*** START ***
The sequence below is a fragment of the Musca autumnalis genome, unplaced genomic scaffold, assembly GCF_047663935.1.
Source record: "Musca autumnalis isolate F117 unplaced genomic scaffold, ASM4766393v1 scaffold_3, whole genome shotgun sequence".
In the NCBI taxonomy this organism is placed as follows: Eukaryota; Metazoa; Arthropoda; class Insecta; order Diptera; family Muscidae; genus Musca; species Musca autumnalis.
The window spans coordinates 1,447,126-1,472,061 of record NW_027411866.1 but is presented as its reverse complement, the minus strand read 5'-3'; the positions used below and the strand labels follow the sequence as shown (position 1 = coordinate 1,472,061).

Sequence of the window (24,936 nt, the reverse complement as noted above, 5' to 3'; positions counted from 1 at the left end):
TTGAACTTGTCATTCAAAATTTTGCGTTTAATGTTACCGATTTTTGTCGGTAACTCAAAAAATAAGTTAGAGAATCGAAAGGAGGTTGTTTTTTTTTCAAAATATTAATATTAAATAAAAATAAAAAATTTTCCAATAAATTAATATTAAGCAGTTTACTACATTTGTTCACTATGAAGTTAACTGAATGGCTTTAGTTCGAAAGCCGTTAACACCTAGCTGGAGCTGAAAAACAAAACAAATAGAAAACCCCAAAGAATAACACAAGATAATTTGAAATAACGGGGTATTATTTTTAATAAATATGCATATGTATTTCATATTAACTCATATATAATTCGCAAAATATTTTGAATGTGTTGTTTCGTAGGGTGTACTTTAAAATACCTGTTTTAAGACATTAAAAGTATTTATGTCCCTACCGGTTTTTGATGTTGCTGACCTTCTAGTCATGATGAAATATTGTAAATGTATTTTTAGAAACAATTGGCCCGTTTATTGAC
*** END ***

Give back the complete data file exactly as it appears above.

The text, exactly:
The sequence below is a fragment of the Musca autumnalis genome, unplaced genomic scaffold, assembly GCF_047663935.1.
Source record: "Musca autumnalis isolate F117 unplaced genomic scaffold, ASM4766393v1 scaffold_3, whole genome shotgun sequence".
In the NCBI taxonomy this organism is placed as follows: Eukaryota; Metazoa; Arthropoda; class Insecta; order Diptera; family Muscidae; genus Musca; species Musca autumnalis.
The window spans coordinates 1,447,126-1,472,061 of record NW_027411866.1 but is presented as its reverse complement, the minus strand read 5'-3'; the positions used below and the strand labels follow the sequence as shown (position 1 = coordinate 1,472,061).

Sequence of the window (24,936 nt, the reverse complement as noted above, 5' to 3'; positions counted from 1 at the left end):
TTGAACTTGTCATTCAAAATTTTGCGTTTAATGTTACCGATTTTTGTCGGTAACTCAAAAAATAAGTTAGAGAATCGAAAGGAGGTTGTTTTTTTTTCAAAATATTAATATTAAATAAAAATAAAAAATTTTCCAATAAATTAATATTAAGCAGTTTACTACATTTGTTCACTATGAAGTTAACTGAATGGCTTTAGTTCGAAAGCCGTTAACACCTAGCTGGAGCTGAAAAACAAAACAAATAGAAAACCCCAAAGAATAACACAAGATAATTTGAAATAACGGGGTATTATTTTTAATAAATATGCATATGTATTTCATATTAACTCATATATAATTCGCAAAATATTTTGAATGTGTTGTTTCGTAGGGTGTACTTTAAAATACCTGTTTTAAGACATTAAAAGTATTTATGTCCCTACCGGTTTTTGATGTTGCTGACCTTCTAGTCATGATGAAATATTGTAAATGTATTTTTAGAAACAATTGGCCCGTTTATTGAC